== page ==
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THE INDIAN IN DRUM IN THE ’FIFTIES (article first published : 2006-05-21)

Durban Art Gallery hosts an exhibition of images from watershed 50’s South African magazine – Drum – which is curated by Riason Naidoo. Titled The Indian in Drum, it opens on May 24.

“Have you ever heard Victoria Street referred to as Durban’s little Chicago or Sheriff Khan as South Africa’s Al Capone?,” asks Riason Naidoo. “Does Benny Singh, Pumpy Naidoo and the Goodwill Lounge, the Wall of Death mean anything to you? Well it did to a generation of hundreds of thousands on the continent from Nigeria and Ghana in the west to Kenya, Uganda and Tanzania in the east. At its peak Drum magazine had a readership of 450,000 copies distributed as far as the Caribbean and the United States with stories emanating from Sophiatown, Victoria Street and District Six.

“Due to the material conditions of the past South Africans remain a people who know little of each other where stereotypes created under apartheid perpetuate to this day,” he continues. “The exhibition was conceived to restore this lived historical memory recalling an unofficial Indian history in South Africa that confronts labels of the homogenous Indian symbolised by the likes of the ‘rich Indian shopkeeper’. It reveals a rich and varied ’fifties culture, beyond the borders of Sophiatown. Papwa Sewgolum, Curries Fountain and the Sam China Cup, Dr Yusuf Dadoo playing political football, Dr Monty Naicker, The Salots and the Crimson League, and stunt rider Amaranee Naidoo signing autographs for adoring fans are represented in all their splendour.”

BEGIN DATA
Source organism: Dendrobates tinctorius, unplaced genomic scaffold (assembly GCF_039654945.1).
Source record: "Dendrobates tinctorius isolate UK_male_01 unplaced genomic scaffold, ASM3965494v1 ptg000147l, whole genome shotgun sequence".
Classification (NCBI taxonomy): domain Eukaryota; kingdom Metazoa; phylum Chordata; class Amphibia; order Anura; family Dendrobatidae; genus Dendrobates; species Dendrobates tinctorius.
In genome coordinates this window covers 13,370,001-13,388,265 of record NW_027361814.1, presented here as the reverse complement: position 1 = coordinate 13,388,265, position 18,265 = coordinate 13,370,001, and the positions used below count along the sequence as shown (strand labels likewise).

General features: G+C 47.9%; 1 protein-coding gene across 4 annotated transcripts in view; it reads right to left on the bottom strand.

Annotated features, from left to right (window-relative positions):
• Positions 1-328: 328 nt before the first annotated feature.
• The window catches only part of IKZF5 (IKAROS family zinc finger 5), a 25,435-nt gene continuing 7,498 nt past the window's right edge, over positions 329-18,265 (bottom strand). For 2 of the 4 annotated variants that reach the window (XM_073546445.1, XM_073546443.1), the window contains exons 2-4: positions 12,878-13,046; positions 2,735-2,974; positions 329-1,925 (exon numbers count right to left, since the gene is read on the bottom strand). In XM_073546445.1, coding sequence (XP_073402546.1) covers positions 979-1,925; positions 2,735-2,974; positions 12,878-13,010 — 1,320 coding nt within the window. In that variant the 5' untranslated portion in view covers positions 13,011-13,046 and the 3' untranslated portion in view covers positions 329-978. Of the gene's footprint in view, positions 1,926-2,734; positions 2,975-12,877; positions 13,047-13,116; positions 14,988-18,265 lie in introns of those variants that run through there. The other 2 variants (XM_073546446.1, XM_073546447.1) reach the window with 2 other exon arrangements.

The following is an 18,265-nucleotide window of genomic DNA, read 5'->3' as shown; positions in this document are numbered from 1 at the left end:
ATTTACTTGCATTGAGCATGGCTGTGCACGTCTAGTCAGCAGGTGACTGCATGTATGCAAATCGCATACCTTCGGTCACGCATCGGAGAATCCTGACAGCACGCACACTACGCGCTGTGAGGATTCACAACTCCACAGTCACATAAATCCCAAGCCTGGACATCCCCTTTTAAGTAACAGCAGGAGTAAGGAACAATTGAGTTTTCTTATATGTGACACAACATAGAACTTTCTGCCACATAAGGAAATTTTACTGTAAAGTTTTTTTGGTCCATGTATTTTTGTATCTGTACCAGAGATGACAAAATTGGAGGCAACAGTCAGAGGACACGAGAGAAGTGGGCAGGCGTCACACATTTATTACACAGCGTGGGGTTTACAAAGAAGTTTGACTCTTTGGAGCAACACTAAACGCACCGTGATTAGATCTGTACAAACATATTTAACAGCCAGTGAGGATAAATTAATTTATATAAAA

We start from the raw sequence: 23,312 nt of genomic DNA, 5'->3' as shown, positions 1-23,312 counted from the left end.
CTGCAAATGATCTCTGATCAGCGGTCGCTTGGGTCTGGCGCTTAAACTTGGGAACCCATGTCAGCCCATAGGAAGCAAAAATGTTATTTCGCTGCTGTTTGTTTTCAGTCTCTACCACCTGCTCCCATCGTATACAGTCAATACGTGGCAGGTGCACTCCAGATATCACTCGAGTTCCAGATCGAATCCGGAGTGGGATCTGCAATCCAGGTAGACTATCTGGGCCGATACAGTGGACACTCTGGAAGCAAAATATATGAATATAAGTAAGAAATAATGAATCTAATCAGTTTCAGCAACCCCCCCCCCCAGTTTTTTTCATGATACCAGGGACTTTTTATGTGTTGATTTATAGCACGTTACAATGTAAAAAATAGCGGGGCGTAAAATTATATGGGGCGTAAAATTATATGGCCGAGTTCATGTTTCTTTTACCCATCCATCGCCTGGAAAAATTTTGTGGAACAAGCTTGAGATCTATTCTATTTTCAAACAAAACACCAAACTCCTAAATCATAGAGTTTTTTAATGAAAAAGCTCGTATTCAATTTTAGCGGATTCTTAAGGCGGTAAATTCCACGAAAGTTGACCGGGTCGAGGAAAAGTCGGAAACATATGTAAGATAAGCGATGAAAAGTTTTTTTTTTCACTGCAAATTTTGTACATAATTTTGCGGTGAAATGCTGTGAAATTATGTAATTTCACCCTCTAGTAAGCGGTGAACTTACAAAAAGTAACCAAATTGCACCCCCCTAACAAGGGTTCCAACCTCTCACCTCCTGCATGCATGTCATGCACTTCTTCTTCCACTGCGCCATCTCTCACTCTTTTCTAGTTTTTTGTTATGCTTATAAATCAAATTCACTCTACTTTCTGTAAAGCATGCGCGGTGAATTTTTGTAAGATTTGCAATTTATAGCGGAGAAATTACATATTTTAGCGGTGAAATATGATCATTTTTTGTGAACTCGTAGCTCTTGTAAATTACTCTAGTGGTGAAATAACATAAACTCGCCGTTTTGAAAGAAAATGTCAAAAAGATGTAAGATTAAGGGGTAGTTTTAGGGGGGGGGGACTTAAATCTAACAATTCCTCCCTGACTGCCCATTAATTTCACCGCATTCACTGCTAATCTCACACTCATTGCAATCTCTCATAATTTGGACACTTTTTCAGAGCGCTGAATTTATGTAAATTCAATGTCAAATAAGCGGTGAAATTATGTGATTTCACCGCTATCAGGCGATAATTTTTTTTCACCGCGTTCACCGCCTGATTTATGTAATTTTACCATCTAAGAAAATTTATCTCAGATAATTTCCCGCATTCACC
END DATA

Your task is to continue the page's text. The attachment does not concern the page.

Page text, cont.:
The rest of the exhibition expands on this rich past with cinema owners in Fordsburg, pin up models, trapeze artists, the Seine fishing community, ballroom dancers at the Durban City Hall and modern Indian women shaking off a more traditional past, evidence of a tangible multifaceted South African Indian history than has thus far been represented.

“Images from child labour on the sugar farms in Natal and the ghettoes of Cato Manor in Durban and Newclare in Johannesburg narrate a different past,” Riason adds. “Further, it acknowledges the talent of photographers some of the most outstanding photographers of the 1950s such as G R Naidoo, Ranjith Kally, Naransamy and Barney Desai who captured these images, some of whom are yet to receive the recognition deserved to them.”

Curator Riason Naidoo was previously the education and media officer at the Durban Art Gallery. He is now based in Johannesburg.

The exhibition runs from May 24 in the Durban Art Gallery which is situated in the City Hall, entrance in Smith Street. There is disabled access into the gallery. More information on 031 311 2264/9.




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